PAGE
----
Wolfgang Niedermark, Member of the Executive Board of the Federation of German Industries (BDI), also noted that there are big similarities between the German and Japanese economies. Germany's export figures (which came out one day before the event) showed that the German economy is overcoming the negative effects of the COVID-19 pandemic. He argued however that we should not miss the opportunity to draw important lessons from the previous period, especially regarding economic interdependencies between the EU and the rest of the world (specifically Asia), in terms of trade and investments and the supply chain.

Digitisation is crucial. Hence, BDI is following closely the Japanese Society 5.0 concept as the need for an extended digitalisation on multiple levels of the economy and the society, all of which is evident in the German economy, especially since the outbreak of the COVID-19-Pandemic.

A new redesign of the supply chain is needed, especially when it comes to energy transition. Mr Niedermark saw big potential for further cooperation between EU and Japan, but also other countries of the Indo-Pacific, and even Africa and South America, while highlighting the necessity of climate protection. Mr Niedermark underlined the fact that German and Japanese companies are well- positioned as technology leaders in many areas of the hydrogen supply chain. He also advocated for strong public-private cooperation in this field in both countries.

Hiroshi Ishikawa, Director of the Economic and Industrial Policy Bureau at the Japanese Ministry of Economy, Trade and Industry (METI), argued that it was difficult for the Japanese government to find the balance between the needs of the economy and the adaptation of necessary measures against COVID-19. The main priority was that the measures did not increase unemployment and hurt the economically vulnerable.

The German and Japanese economies have many similarities, such as the same types of industry, e.g. the automobile industry, playing a central role. Therefore, they have also faced similar challenges. This is especially true when it comes to achieving ambitious goals, such as carbon neutrality until 2050, where public-private cooperation in both Japan and Germany will be essential. This is even more so since it is difficult for renewable energy—such as Green Hydrogen—to generate short-term profits.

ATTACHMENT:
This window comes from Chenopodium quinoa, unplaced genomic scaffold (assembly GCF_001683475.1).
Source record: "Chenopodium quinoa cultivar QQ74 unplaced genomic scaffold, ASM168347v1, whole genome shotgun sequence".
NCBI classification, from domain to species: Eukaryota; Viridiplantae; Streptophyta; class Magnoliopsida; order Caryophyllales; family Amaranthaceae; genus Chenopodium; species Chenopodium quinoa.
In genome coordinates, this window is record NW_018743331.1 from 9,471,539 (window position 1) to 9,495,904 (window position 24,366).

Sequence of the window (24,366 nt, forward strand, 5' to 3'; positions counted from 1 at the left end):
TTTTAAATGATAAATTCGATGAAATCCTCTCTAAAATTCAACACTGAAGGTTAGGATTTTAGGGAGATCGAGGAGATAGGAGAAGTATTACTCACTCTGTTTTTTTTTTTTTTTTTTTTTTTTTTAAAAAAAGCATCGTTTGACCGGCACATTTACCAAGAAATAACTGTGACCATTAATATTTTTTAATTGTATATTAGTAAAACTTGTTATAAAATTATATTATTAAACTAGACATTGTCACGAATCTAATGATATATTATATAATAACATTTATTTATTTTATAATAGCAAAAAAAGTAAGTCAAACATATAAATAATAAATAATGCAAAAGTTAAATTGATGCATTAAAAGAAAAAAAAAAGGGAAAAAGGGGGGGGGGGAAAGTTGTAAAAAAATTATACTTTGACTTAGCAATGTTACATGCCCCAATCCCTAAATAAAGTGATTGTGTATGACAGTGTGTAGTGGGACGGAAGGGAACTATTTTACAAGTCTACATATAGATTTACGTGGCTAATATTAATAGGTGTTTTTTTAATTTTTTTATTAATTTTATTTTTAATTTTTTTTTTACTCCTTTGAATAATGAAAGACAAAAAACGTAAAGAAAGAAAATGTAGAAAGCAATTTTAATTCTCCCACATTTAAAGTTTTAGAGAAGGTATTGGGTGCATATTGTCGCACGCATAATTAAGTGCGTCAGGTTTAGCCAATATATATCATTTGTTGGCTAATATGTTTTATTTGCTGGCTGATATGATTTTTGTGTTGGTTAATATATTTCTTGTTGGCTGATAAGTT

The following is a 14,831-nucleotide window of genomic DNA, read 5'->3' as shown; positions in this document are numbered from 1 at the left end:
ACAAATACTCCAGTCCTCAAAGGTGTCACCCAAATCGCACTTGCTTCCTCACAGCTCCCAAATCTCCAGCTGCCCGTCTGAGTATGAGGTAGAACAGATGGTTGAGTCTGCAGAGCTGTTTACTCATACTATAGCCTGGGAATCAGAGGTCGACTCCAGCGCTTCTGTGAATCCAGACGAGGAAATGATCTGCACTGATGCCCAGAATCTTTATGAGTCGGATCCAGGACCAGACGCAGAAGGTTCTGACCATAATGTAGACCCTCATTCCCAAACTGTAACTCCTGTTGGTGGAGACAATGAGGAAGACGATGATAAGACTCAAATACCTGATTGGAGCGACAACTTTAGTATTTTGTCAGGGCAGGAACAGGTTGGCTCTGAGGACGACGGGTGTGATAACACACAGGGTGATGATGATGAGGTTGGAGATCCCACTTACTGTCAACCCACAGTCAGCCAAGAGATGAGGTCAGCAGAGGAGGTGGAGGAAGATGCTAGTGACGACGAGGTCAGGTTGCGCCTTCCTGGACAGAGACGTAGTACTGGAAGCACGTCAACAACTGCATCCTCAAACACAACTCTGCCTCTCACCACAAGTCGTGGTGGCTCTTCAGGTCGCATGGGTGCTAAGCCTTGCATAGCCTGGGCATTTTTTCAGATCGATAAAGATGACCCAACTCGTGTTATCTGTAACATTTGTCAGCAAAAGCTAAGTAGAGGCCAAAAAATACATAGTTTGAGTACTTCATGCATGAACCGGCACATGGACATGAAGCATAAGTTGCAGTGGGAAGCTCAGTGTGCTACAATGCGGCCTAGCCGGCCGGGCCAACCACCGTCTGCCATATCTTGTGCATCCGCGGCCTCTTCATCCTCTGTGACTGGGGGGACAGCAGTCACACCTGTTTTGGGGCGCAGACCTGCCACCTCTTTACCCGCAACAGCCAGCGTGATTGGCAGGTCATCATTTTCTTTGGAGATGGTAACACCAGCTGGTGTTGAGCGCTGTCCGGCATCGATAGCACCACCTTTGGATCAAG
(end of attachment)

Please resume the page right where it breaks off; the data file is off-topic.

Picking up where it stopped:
One of the main strategies of the Kishida administration is to stimulate regional economies and develop digital infrastructure in various fields, such as remote learning and medicine.

Martin Schulz, Chief Policy Economist of the Japanese company Fujitsu, moderated the discussion and addressed questions to the speakers, such as: (1) the possibility to make green investments a field of German-Japanese cooperation in the immediate future, (2) the increased interest of Japanese companies in the European market in the context of the difficult geopolitical situation in the Indo-Pacific, (3) and the importance of digitalisation, innovation, and emerging markets in Africa and Southeast Asia for both Germany and Japan.

In her introductory remarks, Rabea Brauer, Country Representative of the Konrad-Adenauer-Stiftung Japan, described the urgency of the ‘KAS German-Japanese Economic Policy Exchange’ series which aimed at closer collaborations between the industry and business institutions in Germany and Japan to overcome the challenges of our time.

Participants of the event were given the opportunity to submit their questions before and during the session.

Find the recording of the event here.

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Jeroen Kohls

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Senior Research Associate +81 3 6426 5041